This is a special midweek edition of D.C. Circuit Review — Reviewed. I’ll post again on Friday.
Last Friday I offered a “small thought” about the chief judge of the D.C. Circuit — namely, that for the last few decades, the chief judge has left active status even when there was a very good chance that his or her replacement would be appointed by a president of a different party than the initial appointer. The post sprung from the talk that Chief Judge Garland was being pitched as FBI director. Yet although the idea of Garland leaving the bench while a Republican is president is not unthinkable (see History), that particular move struck me as unlikely.
Today comes the news that Chief Judge Garland is not interested in leaving the bench.
Merrick Garland's friends have been busy calling reporters today saying: "He loves his job and is not interested in leaving the judiciary"
— Lawrence Hurley (@lawrencehurley) May 16, 2017
This is unsurprising. Being chief judge of the D.C. Circuit is a pretty great job.
But today’s news prompts a thought, albeit an even smaller thought than last week’s. Here goes: Assuming for the sake of argument that Chief Judge Garland really is the perfect person for the FBI,* then why not pay him a lot of money — say one or two (or even three or four) million dollars per year — to take the job? Or really, whatever he wants up to the point where his value no longer exceeds his salary? Congress can always change the compensation scheme. And raising the amount of compensation makes even more sense when it comes to inducing a sitting judge to leave the bench. After all, if Garland were to leave now, before he is 65, he would forfeit his entire pension.
Of course, there are two responses to my thought (which is why it is a very small thought indeed). First, when it comes to government leadership, there is and should be an element of public service to the job. Paying someone millions of dollars seems contrary to that notion. Second, and related, if Congress starts fiddling with compensation, suddenly there will be a lot of people who think they also should be paid more!
Perhaps it is best to leave well enough alone.
The D.C. Circuit decided three cases today. I want to talk about two of them — the third I’ll save for Friday.
First, in Senate Permanent Subcommittee on Investigations v. Ferrer, Judge Tatel (joined by Judges Srinivasan and Wilkins) issued a very interesting “separation of powers” opinion. Here is the opening paragraph:
Carl Ferrer, Chief Executive Officer of the online advertising website Backpage.com, appeals two district court orders directing him to produce various documents in response to a subpoena issued by the Senate Permanent Subcommittee on Investigations. During the pendency of this appeal, however, Ferrer turned over some of the documents, and the Subcommittee completed its investigation and issued its final report. Given this, and given that the Subcommittee no longer seeks to enforce the subpoena, it argues that the case has become moot. Ferrer responds that the case remains live because, according to him, this court can order the Subcommittee to return, destroy, or refrain from publishing the produced documents. We disagree. Because the relief Ferrer seeks is barred by the separation of powers, including the Speech or Debate Clause, the case is now moot.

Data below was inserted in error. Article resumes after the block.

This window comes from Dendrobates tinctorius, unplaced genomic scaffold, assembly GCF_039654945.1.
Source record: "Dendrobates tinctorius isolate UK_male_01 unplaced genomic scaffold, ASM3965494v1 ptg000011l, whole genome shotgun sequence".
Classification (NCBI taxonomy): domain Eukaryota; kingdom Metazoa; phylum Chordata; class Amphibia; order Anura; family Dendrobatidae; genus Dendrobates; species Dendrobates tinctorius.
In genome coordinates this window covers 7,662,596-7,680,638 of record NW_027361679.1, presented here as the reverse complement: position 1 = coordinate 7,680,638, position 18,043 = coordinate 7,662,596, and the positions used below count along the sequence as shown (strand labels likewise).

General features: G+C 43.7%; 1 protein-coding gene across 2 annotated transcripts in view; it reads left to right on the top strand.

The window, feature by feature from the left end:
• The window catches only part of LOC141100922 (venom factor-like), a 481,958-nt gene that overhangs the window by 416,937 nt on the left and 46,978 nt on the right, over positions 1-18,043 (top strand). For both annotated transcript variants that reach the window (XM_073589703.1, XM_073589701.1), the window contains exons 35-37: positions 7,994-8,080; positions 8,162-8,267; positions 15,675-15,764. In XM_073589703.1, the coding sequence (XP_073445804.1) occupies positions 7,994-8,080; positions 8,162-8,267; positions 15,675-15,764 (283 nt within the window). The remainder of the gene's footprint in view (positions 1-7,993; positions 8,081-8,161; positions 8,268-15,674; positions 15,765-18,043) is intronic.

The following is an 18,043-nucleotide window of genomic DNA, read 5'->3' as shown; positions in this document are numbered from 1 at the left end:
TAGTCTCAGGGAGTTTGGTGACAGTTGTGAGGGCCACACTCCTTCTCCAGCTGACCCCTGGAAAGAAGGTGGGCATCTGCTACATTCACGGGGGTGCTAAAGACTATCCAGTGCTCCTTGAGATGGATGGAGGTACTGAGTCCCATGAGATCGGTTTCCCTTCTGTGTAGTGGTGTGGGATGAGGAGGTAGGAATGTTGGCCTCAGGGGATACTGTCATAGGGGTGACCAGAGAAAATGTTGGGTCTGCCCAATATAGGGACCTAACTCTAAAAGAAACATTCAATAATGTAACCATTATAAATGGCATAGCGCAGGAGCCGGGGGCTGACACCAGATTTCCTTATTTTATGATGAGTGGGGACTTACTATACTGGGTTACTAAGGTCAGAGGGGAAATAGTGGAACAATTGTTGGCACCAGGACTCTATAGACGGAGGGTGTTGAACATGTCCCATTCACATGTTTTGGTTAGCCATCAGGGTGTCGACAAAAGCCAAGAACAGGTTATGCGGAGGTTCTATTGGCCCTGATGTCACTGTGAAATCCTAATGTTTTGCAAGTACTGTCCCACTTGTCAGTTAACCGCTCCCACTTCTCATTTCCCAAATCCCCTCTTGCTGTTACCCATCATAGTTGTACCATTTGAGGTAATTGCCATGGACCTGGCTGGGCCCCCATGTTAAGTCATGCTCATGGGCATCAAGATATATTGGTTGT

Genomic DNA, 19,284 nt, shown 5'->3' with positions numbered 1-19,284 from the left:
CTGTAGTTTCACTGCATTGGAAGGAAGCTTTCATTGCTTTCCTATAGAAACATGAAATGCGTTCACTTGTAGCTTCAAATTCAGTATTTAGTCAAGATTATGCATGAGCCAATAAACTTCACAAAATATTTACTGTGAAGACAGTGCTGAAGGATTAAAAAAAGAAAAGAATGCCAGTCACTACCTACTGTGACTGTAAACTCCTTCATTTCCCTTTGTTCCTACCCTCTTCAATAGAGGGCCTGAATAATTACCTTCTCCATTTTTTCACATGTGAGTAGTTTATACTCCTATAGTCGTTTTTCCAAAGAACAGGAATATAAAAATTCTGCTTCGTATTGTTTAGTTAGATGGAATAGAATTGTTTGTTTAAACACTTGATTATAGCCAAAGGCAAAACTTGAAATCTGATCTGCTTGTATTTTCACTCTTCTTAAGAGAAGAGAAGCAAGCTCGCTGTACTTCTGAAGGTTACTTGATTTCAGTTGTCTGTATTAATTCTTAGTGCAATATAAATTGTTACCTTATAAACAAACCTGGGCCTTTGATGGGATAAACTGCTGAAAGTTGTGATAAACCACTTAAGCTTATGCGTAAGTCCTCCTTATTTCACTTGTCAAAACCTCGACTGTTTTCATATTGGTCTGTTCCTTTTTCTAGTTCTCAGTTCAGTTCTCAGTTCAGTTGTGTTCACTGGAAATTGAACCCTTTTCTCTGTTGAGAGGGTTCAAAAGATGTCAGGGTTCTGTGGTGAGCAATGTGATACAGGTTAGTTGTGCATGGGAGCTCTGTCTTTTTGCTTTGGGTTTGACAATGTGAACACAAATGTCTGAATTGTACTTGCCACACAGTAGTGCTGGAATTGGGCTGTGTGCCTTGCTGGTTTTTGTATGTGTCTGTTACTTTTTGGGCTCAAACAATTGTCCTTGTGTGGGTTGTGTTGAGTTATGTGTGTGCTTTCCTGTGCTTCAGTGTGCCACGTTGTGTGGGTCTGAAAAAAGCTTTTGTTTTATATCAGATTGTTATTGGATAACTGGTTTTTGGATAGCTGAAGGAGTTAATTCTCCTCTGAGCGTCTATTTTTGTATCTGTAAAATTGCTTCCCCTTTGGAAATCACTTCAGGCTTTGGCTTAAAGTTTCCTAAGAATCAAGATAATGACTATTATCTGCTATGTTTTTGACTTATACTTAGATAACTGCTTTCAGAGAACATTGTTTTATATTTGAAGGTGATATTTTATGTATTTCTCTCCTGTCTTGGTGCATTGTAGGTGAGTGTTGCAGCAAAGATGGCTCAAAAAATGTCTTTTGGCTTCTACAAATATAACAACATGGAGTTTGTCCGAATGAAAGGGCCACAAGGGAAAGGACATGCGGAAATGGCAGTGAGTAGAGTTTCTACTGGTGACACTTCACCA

The documents at issue, it seems, relate to Backpage’s policies to prevent “human trafficking or child exploitation.” Ferrer did not think he had to turn over the documents; the district court disagreed. “Ferrer immediately noticed an appeal and sought a stay in the district court, our court, and the Supreme Court, all of which denied his request.” He then turned over a great many documents. Can he now get them back or at least have them destroyed? No, says the Court: “We might agree were his documents held in the grips of a federal agency. But as the Subcommittee points out, because it is Congress that holds Ferrer’s documents, he must contend with the cloak of protection afforded by the Constitution’s separation of powers, including the Speech or Debate Clause.” So what should you do if you don’t want to turn over documents to Congress and you think you have a good legal argument? “‘[Y]ou stand on your privilege, you go into contempt.'”
Second, in Ruisi v. NLRB, Judge Edwards (joined by Judges Kavanaugh and Wilkins) upheld an NLRB order because it was “reasonable.” The word “reasonable,” “reasonableness,” or “reasonably” was used eleven times in the opinion — for a reason. That’s the standard for substantial evidence: “Substantial evidence requires enough ‘relevant evidence as a reasonable mind might accept as adequate to support a conclusion.’ Under this deferential standard of review, we will reverse the Board ‘only when the record is so compelling that no reasonable fact-finder could fail to find to the contrary.'” The specific issue was whether the union erred by requiring that all requests for “Anniversary Dates” (i.e., the day one joined the union, which determines when one can leave it) be in writing. The Board rejected that argument because “the Union’s policy was not so far outside a wide range of reasonableness as to be irrational …. Requiring that the request be in writing allows the Union to properly verify the request and authenticate the date before divulging it.” The D.C. Circuit upheld that decision: “On the record before us, we hold that the Board reasonably concluded that the Union’s disputed policy was not arbitrary.”
There is one more case today … but it has a 43-page dissent. I’ll write about that case on Friday. But here is a sneak peak: “Avarice, Ambition [and] Revenge or Galantry, would break the strongest Cords of our Constitution as a Whale goes through a Net.” As a Whale goes through a Net! What an image. So come back Friday!
* I have no insight into this question.
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